"Many women who go through these procedures and have an injury feel like maybe they got what they deserved, or this is just what happened to me and I can’t hear this because I already have shame about what I’ve done,” she added.

After expressing a desire for states to increase health and safety oversight at abortion clinics, Whitehead described her expectations for the new project as “limitless." 

“We really believe that God is going to send the women to us. We know without a doubt that many of these women are sitting at church. ... We believe that many of those women are sitting in our church pews seeking answers, looking for help and also not finding it, so we hope to be that help.”

Abby Johnson seen in the trailer for 'Beautiful Lives.'
Abby Johnson seen in the trailer for "Beautiful Lives." | YouTube/Billy Hallowell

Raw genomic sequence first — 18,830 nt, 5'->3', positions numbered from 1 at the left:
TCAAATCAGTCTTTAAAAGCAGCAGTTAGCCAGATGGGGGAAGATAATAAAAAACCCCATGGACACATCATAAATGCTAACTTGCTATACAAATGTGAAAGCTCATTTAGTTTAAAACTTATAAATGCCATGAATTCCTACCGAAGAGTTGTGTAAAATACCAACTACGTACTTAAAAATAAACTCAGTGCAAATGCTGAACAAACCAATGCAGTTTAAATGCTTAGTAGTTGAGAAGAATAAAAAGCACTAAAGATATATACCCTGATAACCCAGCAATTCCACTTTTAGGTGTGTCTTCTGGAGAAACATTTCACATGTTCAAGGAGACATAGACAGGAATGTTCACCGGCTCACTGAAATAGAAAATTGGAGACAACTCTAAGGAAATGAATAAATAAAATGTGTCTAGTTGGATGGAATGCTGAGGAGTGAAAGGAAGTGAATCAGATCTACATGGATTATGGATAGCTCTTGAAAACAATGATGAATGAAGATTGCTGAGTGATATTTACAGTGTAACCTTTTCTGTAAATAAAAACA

In an interview with CP, Johnson offered details about her own inspiration for creating the Hurt After Abortion project. In addition to operating six projects under Pro-Love Ministries, Johnson also founded the group And Then There Were None, which is designed to help abortion clinic workers leave the industry.

Johnson told CP that she had long wanted to “place billboards outside of abortion clinics that just simply said: ‘Have you been hurt after an abortion?’”

“I have a lot of kids, so I would be up late at night, nursing or feeding babies, and I would see all of these advertisements for law firms. I’m assuming they were class-action lawsuits … and they would say, ‘If you’ve been hurt by these products or if you’ve been hurt by this thing or that thing, call this law office.’ And I just thought, why aren’t we doing something like that in the pro-life movement?”